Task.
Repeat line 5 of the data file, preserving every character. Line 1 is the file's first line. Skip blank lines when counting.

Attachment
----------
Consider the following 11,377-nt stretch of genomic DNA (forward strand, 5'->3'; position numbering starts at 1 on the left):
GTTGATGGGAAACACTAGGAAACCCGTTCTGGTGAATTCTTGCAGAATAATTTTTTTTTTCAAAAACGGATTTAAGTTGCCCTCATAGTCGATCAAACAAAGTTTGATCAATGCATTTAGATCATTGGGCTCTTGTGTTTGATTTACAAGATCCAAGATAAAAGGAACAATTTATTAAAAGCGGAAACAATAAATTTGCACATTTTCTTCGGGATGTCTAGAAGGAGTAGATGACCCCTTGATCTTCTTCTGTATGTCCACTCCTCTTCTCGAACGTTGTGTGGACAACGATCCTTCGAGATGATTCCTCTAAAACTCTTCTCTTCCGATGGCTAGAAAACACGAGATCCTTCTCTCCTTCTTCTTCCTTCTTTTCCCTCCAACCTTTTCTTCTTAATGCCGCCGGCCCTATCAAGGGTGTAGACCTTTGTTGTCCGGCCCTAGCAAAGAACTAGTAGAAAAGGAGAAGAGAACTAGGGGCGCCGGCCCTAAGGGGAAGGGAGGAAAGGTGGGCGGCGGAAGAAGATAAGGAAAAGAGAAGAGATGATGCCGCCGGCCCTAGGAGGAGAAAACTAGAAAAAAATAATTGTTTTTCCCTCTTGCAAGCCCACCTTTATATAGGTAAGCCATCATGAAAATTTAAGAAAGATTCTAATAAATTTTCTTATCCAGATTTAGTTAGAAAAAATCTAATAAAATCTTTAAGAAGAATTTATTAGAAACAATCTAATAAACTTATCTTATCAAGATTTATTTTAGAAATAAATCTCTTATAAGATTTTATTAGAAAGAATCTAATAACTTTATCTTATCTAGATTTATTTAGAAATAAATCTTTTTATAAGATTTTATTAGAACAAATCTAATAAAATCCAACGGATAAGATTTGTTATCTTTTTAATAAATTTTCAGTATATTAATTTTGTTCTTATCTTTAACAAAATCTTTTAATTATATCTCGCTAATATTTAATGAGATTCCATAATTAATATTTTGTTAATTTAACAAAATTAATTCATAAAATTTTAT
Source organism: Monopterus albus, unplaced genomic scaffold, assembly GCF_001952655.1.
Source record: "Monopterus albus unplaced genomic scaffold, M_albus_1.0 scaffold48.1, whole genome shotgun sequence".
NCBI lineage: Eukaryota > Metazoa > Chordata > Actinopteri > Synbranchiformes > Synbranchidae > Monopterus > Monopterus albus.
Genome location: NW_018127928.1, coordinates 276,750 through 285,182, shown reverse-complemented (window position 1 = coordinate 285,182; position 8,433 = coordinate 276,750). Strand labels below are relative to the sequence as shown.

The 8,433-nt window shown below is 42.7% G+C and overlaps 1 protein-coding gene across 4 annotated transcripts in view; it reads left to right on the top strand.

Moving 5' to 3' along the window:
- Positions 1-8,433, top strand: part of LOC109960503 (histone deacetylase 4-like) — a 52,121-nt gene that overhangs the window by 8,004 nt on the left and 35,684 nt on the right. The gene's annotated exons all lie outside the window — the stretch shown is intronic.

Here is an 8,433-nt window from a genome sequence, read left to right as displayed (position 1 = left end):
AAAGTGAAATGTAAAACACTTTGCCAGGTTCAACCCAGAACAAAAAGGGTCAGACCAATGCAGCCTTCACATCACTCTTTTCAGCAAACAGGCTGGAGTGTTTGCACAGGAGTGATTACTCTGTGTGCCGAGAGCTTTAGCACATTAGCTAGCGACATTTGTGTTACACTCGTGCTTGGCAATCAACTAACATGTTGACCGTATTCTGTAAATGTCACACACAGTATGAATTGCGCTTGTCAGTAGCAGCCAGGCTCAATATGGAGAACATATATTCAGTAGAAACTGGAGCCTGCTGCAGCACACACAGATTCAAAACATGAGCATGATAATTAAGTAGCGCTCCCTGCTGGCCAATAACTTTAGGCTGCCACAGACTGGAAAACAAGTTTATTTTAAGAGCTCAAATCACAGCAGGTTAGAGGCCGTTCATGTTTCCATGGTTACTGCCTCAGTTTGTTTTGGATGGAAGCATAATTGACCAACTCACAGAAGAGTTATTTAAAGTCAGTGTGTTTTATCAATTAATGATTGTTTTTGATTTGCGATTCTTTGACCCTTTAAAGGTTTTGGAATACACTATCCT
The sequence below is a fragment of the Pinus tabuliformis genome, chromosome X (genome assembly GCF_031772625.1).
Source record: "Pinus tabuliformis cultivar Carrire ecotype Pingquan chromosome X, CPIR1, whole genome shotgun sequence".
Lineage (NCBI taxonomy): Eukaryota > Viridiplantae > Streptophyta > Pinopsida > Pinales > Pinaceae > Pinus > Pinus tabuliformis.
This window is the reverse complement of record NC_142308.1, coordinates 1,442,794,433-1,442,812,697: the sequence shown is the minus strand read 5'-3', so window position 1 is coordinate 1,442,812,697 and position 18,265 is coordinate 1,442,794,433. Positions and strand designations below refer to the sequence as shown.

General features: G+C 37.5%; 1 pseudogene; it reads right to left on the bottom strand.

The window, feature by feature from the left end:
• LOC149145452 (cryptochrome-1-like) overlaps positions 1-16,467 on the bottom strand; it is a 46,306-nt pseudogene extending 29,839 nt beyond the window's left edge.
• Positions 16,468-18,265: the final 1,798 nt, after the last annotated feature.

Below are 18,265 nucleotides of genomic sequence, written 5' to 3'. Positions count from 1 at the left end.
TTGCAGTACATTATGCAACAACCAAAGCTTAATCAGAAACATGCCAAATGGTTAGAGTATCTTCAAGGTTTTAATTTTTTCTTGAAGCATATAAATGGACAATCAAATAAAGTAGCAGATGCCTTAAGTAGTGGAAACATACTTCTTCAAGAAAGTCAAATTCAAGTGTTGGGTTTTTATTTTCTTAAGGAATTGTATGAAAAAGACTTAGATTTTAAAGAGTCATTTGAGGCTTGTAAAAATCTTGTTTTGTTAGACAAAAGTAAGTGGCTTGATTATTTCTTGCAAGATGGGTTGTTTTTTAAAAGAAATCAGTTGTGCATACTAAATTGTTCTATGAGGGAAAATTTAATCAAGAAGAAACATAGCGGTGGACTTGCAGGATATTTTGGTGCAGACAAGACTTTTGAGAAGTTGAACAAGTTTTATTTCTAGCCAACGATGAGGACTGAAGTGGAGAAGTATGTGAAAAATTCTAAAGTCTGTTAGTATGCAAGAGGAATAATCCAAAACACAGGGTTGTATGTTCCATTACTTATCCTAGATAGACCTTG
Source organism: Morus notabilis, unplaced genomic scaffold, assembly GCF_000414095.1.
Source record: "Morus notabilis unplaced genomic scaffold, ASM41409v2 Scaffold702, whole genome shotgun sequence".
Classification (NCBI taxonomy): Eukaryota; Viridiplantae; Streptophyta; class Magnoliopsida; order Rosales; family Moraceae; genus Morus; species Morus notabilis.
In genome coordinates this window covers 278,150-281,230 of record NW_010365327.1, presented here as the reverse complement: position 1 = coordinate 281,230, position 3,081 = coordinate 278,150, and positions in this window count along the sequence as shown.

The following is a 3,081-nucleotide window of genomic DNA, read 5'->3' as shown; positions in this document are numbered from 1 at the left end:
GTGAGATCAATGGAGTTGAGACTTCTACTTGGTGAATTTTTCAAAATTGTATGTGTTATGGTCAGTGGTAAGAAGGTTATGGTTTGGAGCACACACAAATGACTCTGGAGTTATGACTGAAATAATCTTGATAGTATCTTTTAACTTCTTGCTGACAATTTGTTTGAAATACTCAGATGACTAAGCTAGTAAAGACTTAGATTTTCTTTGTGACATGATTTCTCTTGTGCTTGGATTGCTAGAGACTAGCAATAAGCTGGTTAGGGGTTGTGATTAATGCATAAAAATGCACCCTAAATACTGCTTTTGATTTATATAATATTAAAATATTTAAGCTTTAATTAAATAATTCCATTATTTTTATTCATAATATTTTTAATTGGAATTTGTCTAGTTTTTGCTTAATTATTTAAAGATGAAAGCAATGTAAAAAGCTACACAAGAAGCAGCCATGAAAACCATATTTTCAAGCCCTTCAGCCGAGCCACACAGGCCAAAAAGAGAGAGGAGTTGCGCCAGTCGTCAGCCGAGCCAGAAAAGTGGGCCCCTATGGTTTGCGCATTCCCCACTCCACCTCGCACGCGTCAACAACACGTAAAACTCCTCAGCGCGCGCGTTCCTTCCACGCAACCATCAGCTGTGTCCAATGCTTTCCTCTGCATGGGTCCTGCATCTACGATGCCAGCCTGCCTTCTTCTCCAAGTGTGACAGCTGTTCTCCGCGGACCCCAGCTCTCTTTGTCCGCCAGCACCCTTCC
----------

NCBI lineage: Eukaryota > Metazoa > Chordata > Actinopteri > Synbranchiformes > Synbranchidae > Monopterus > Monopterus albus.